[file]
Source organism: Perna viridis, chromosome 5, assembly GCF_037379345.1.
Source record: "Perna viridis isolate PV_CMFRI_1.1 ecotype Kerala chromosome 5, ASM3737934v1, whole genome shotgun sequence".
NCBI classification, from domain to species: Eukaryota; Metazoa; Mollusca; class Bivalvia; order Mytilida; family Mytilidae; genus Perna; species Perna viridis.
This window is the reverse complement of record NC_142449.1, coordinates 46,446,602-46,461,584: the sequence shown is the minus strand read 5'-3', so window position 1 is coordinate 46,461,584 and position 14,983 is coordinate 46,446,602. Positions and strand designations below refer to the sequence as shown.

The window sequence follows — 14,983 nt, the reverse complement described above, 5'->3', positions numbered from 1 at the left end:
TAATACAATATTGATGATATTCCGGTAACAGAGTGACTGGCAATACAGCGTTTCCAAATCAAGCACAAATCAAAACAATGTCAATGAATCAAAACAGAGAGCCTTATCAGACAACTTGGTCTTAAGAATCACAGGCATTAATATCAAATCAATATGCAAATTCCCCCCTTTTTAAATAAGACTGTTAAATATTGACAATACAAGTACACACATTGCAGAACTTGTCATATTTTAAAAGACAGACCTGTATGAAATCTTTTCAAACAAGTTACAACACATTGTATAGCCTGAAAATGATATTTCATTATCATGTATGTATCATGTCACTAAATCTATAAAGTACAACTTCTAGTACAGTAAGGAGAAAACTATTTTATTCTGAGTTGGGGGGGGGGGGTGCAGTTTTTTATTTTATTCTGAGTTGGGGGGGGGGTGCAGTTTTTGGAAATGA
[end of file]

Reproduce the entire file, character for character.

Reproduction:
Source organism: Perna viridis, chromosome 5, assembly GCF_037379345.1.
Source record: "Perna viridis isolate PV_CMFRI_1.1 ecotype Kerala chromosome 5, ASM3737934v1, whole genome shotgun sequence".
NCBI classification, from domain to species: Eukaryota; Metazoa; Mollusca; class Bivalvia; order Mytilida; family Mytilidae; genus Perna; species Perna viridis.
This window is the reverse complement of record NC_142449.1, coordinates 46,446,602-46,461,584: the sequence shown is the minus strand read 5'-3', so window position 1 is coordinate 46,461,584 and position 14,983 is coordinate 46,446,602. Positions and strand designations below refer to the sequence as shown.

The window sequence follows — 14,983 nt, the reverse complement described above, 5'->3', positions numbered from 1 at the left end:
TAATACAATATTGATGATATTCCGGTAACAGAGTGACTGGCAATACAGCGTTTCCAAATCAAGCACAAATCAAAACAATGTCAATGAATCAAAACAGAGAGCCTTATCAGACAACTTGGTCTTAAGAATCACAGGCATTAATATCAAATCAATATGCAAATTCCCCCCTTTTTAAATAAGACTGTTAAATATTGACAATACAAGTACACACATTGCAGAACTTGTCATATTTTAAAAGACAGACCTGTATGAAATCTTTTCAAACAAGTTACAACACATTGTATAGCCTGAAAATGATATTTCATTATCATGTATGTATCATGTCACTAAATCTATAAAGTACAACTTCTAGTACAGTAAGGAGAAAACTATTTTATTCTGAGTTGGGGGGGGGGGGTGCAGTTTTTTATTTTATTCTGAGTTGGGGGGGGGGTGCAGTTTTTGGAAATGA